ADD, ADHD, or some other Alphabet Condition
By: Garland Davis
I am glad that I lived and grew up in the time I did. I was a restless child. I received excellent grades in school, although, I did not study. I was a voracious consumer of the printed word from the time I learned to read. I would read my schoolbooks at the beginning of the school year. I have always been able to remember what I read. After the first couple of weeks, I became bored with school. Teacher statements on my report cards say that I was inattentive and restless. I guess they were right because I remember suffering through the minutes that dragged on like hours until recess, lunch, afternoon Phys Ed and the end of the school day. It was almost impossible to pay attention to anything else. I was happiest in a corner with a book to read.
I was often given a pass for my inattentiveness at school. My parents and teachers overlooked much of my behavior because my grades were good. My parents were wholeheartedly on board with teachers administering corporal punishment. My father assured us kids that if we received a spanking at school, a whipping would be forthcoming at home. You could not call what my father did spanking.
I remember a high school teacher, freshman science, who was frustrated with my inattention and my attempts to smuggle books into the class to read while she was lecturing. She jumped me one day about it and I informed that I didn’t need to listen to her because I knew everything in the textbook. She angrily took me by the arm to an empty classroom and gave me a series of tests. I answered every question correctly. They were all the tests for the Science class.
Afterward grading the tests, she took me to the principal’s office and informed him that I did not belong in the class. She told him that there was nothing she could teach me about high school level science and that I was disrupting the rest of the students. The principal told me that he would give me the credit for the science class, but that I would have to finish the year in Home Economics. I know he did it because only girls were required to take that class. I guess he thought I would be embarrassed to take the course. Actually, I loved it. I was the only boy among all those girls. Instead of scorn from the other boys, I received their admiration. I found in that class that I had a flair for cooking and baking. Sewing was another matter. I can screw up sewing a button on.
The only courses in high school that troubled me were math courses and Latin. I studied for those subjects and received good grades. When I was fourteen I arranged to take the GED tests and received a High School Equivalency Certificate. I hoped to be finished with school and just wanted to work and read until I turned seventeen and could enlist in the Navy. Because of my age, the state required that I stay in school for another two years until I was sixteen. The principal arranged for me to take a baking course at a local vocational school rather than have me around the other students. He envisioned a horde of students trying to GED out of high school.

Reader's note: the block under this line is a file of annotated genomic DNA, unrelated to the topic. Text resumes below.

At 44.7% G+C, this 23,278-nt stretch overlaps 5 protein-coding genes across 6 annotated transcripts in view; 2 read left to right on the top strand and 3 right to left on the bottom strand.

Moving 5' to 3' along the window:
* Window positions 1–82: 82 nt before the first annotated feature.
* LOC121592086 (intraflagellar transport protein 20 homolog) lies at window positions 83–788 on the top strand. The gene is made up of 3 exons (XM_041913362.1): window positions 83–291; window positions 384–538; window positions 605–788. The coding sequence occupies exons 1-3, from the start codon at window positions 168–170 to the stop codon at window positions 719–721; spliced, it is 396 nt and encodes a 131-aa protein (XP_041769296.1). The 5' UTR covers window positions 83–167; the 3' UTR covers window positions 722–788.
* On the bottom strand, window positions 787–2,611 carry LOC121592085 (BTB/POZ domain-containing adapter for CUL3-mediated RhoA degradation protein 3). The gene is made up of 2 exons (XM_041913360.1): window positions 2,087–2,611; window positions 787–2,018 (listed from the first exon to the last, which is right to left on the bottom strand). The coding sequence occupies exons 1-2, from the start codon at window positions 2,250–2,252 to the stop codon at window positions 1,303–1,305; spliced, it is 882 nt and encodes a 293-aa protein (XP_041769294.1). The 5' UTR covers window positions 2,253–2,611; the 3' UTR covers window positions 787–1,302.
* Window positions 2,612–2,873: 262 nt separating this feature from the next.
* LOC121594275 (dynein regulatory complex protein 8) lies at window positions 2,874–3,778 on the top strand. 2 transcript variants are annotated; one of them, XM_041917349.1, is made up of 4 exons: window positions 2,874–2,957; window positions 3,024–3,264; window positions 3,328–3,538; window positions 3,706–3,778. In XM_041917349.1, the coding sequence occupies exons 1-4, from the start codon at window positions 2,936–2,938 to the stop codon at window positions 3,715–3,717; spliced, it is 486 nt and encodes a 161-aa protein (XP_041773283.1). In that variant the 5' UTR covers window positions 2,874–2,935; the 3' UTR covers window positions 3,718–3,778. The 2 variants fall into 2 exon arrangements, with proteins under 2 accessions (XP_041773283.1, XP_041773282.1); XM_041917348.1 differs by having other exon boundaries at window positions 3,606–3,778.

I saw my first television set when I was nine years old. I never had that distraction to “dumb me down” during my formative years. Even after my family got a TV set, we were still required to do our homework and, living on a farm, we had chores. If there was time left, we watched TV for thirty minutes or an hour. The parents of my generation chased their children out of the house to play or work and did not permit their children to vegetate watching TV. In summer, I would go to the woods and fields with my friends to work or play. On rainy days and during the winter, I lost myself in the pages of a book. There was nothing on daytime TV to interest me anyway.
I am afraid that if I were a child today, I would be diagnosed with one of the alphabetical problems, termed a mentally challenged child and be dosed with one or more of the drugs used to make sure children are docile and well behaved. I would have regular sessions with a school counselor or psychiatrist. I would be written off as a troubled child and instead of giving me school work to challenge my intellect, I would, in all likelihood be placed in a class for troubled children and be given make-do projects that would be of little or no benefit to me as an adult.
I fear for the future of our country and many of the children in our “progressive” schools of today. I talk with my neighbor’s children. The schools teach a different history of the world and our country than I learned. Many of the children do not understand how the constitution designs our government and prescribes the rules by which it operates. They ask why congress does not do what the president tells them. They see the separation of powers as an impediment to Obama.
One child asked me why I did not want to pay more taxes to take care of the poor people. I asked him why should I pay more taxes. He told me because I am rich. I told him that I am not rich. He said that his parents told him that I am rich and that I should pay more taxes to help them get unemployment and food stamps.
After hearing that, I am seriously considering increasing my level of alcohol consumption or going on Ritalin myself.
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A native of North Carolina, Garland Davis has lived in Hawaii since 1987. He always had a penchant for writing but did not seriously pursue it until recently. He is a graduate of Hawaii Pacific University, where he majored in Business Management. Garland is a thirty-year Navy retiree and service-connected Disabled Veteran.